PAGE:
Why Traditional Joinery Is Important in Preserving Properties
Joinery is a kind of woodworking method that, as the name implies, joins two separate pieces of wood together. The joining materials determine how a joint appears as well as its strength and longevity. Whilst traditional joinery methods use wood parts, contemporary techniques employ adhesives, bindings, and fasteners.
Sometimes both traditional and current methods are combined in restoration work. However, because traditional joinery methods are stronger and more dependable, traditional techniques are advised for historical preservation work.
Traditional joinery features the following kinds of joints in building projects:
- Lap joints – One wood element overlaps another piece of wood.
- Box joints – Lap joints are featured at the ends of duo boards – these joints are employed for box corners.
- Groove joints – Slots are cut with the wood’s grain in joinery applications.
- Butt joints – One end of a piece of wood is butted next to another wood piece. This is the most basic, if not the weakest type of joint in traditional joinery work.
- Miter joints – These joints are similar to butt joints. However the pieces are bevelled before they are joined.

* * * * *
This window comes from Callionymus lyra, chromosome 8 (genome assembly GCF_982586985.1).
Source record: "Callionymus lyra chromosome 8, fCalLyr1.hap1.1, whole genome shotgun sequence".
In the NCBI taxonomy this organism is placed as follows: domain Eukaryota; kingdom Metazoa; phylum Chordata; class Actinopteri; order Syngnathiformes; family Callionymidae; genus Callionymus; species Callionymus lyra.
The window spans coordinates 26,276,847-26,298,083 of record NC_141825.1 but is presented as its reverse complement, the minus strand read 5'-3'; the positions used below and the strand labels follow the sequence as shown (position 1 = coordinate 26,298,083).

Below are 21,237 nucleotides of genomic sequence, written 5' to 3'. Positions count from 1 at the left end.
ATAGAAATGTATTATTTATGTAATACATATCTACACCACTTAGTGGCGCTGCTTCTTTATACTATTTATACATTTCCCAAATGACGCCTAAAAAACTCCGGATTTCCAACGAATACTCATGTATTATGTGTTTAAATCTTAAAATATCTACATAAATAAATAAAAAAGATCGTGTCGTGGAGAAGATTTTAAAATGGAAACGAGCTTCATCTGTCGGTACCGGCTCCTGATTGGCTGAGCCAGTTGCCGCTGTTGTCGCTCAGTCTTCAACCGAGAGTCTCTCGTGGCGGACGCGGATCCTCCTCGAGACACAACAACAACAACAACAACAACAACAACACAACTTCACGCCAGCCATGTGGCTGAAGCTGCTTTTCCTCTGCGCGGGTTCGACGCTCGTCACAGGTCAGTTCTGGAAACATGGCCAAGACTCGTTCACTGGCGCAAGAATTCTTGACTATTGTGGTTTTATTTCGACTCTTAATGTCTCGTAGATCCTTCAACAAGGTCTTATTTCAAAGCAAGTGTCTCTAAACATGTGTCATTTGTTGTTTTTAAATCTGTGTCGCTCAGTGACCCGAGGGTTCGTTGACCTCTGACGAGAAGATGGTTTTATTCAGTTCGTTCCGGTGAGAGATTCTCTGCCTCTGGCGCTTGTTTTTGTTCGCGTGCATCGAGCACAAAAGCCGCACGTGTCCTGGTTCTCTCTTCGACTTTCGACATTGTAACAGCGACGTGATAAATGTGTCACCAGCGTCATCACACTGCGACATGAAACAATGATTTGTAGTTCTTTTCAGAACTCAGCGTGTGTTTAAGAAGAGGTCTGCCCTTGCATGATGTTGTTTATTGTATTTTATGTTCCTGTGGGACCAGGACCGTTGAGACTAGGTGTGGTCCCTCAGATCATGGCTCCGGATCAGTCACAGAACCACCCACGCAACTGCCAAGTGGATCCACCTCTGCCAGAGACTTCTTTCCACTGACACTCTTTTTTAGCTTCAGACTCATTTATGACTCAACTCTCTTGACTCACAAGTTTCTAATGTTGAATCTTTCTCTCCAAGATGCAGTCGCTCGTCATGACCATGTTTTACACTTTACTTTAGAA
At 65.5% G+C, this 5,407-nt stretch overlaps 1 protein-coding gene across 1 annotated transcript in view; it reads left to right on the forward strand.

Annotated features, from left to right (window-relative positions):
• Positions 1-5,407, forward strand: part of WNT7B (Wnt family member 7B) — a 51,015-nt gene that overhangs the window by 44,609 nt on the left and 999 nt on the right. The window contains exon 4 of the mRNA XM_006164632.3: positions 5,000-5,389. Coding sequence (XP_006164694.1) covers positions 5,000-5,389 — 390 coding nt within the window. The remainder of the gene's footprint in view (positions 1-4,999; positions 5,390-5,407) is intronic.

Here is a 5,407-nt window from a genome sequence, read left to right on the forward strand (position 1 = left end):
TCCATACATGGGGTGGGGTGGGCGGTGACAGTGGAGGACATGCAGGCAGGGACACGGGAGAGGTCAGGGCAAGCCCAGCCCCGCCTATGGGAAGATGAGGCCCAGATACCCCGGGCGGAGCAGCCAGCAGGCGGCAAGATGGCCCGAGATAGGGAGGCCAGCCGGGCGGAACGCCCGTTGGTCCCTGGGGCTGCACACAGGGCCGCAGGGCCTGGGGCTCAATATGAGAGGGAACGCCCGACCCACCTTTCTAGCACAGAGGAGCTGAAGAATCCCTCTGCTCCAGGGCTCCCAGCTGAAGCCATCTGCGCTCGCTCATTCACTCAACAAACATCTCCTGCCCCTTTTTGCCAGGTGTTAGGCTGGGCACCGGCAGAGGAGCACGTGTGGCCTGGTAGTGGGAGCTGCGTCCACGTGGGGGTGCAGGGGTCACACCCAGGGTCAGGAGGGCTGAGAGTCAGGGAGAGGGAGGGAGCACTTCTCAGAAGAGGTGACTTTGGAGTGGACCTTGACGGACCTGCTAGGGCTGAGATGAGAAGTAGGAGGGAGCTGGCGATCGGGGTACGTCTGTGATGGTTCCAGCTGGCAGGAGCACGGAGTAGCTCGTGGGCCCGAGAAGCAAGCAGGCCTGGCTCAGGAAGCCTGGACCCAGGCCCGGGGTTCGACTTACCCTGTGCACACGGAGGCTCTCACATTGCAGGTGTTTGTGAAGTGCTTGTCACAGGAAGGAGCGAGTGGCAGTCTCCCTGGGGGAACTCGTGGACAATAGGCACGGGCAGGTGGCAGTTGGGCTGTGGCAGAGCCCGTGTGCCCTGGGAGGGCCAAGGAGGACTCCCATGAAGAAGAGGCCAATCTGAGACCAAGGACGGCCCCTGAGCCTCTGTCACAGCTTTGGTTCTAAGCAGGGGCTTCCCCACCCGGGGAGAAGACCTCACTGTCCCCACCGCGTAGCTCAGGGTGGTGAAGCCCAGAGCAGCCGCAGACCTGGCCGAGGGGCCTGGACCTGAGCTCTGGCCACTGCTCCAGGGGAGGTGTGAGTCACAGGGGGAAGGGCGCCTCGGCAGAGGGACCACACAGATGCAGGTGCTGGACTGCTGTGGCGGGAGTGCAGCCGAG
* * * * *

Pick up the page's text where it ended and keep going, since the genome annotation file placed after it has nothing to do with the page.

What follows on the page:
- Dovetail joints – These are a type of box joints where the “fingers” are secured by diagonal cuts.
- Dado joints – Slots are cut across a wood’s grain so other pieces can be set into the slots.
- Tongue and groove applications – Each piece features a groove cut, made along an edge by Chichester joiners. A deep and slim ridge, known as the tongue, is featured on the edge on the opposite side. If the tongue is not affixed, then it is called a spline joint.
- Birdsmouth joints – These cuts, which are shaped like a “V,” are used to link a wall plate to rafters in a roof.
- Comb joints – These types of joints are used for conservation purposes. Various lengths of timber are joined and ultimately machined into one finished piece.
- Mortise and tenon – This type of process is used for jointing panel and frame pieces in windows, cabinets, and doors.
Joinery enables builders to preserve and restore historic structures so the structural integrity is never lost, but continually maintained. When traditional joinery is used, it assists preservationists in keeping more of the woodwork in a historic property.